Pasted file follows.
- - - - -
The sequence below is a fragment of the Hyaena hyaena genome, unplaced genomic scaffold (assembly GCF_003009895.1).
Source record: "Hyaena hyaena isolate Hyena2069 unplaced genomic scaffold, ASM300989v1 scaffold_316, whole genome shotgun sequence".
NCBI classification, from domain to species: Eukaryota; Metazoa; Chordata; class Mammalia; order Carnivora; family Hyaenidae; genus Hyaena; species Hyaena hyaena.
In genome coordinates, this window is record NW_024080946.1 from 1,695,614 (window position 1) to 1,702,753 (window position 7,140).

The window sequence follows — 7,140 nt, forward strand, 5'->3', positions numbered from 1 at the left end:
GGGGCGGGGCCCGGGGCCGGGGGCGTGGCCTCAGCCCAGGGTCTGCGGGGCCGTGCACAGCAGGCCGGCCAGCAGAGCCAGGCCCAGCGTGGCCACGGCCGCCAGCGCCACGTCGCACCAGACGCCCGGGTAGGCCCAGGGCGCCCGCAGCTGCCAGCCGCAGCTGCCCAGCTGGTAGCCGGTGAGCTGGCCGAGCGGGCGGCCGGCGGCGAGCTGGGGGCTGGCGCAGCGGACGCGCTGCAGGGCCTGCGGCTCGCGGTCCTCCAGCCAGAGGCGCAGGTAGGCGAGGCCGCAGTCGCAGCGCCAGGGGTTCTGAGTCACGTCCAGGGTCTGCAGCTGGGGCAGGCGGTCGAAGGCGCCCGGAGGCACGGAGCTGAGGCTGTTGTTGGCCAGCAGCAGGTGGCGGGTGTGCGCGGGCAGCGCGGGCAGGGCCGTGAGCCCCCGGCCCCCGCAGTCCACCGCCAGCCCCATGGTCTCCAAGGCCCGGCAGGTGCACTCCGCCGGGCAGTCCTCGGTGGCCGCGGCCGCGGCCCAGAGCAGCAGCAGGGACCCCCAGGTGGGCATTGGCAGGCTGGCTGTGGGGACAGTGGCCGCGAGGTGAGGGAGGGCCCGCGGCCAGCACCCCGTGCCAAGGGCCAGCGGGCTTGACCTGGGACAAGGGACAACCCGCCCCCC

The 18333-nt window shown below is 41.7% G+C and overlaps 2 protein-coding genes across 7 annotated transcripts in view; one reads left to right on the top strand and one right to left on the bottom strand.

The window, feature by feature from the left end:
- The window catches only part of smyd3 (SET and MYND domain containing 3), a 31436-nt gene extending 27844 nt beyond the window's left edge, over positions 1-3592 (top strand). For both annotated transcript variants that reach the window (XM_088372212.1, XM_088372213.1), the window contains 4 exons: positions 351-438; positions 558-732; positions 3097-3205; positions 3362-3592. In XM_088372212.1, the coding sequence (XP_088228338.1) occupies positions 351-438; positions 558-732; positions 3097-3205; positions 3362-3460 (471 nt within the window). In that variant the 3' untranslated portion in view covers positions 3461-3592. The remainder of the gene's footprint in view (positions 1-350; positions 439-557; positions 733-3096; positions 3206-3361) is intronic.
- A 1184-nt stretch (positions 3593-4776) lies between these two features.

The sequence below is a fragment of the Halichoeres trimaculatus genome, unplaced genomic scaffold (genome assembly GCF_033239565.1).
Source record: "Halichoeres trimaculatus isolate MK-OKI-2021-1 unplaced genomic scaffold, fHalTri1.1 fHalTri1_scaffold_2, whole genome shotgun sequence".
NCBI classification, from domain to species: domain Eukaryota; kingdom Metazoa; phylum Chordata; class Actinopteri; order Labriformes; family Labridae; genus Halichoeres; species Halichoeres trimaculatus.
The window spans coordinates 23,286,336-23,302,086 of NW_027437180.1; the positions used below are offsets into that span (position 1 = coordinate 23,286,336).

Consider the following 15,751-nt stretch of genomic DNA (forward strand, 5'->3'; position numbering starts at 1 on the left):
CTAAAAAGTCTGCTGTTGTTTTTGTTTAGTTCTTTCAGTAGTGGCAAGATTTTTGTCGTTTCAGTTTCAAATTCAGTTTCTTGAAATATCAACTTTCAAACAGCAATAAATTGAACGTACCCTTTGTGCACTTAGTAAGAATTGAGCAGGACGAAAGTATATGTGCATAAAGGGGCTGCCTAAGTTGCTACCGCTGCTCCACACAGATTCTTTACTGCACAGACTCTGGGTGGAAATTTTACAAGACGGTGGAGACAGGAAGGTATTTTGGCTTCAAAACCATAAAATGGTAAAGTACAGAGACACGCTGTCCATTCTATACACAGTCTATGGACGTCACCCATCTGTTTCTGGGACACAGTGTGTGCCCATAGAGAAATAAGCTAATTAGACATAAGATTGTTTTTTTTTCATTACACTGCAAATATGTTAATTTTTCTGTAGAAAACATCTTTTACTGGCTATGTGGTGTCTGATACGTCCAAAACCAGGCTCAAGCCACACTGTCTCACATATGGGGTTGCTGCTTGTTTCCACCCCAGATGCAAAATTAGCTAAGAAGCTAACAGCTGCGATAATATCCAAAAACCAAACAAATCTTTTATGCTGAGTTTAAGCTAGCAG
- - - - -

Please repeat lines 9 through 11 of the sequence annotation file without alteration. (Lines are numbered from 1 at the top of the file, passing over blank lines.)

- The window catches only part of smyd3 (SET and MYND domain containing 3), a 31436-nt gene extending 27844 nt beyond the window's left edge, over positions 1-3592 (top strand). For both annotated transcript variants that reach the window (XM_088372212.1, XM_088372213.1), the window contains 4 exons: positions 351-438; positions 558-732; positions 3097-3205; positions 3362-3592. In XM_088372212.1, the coding sequence (XP_088228338.1) occupies positions 351-438; positions 558-732; positions 3097-3205; positions 3362-3460 (471 nt within the window). In that variant the 3' untranslated portion in view covers positions 3461-3592. The remainder of the gene's footprint in view (positions 1-350; positions 439-557; positions 733-3096; positions 3206-3361) is intronic.
- A 1184-nt stretch (positions 3593-4776) lies between these two features.

The sequence below is a fragment of the Halichoeres trimaculatus genome, unplaced genomic scaffold (genome assembly GCF_033239565.1).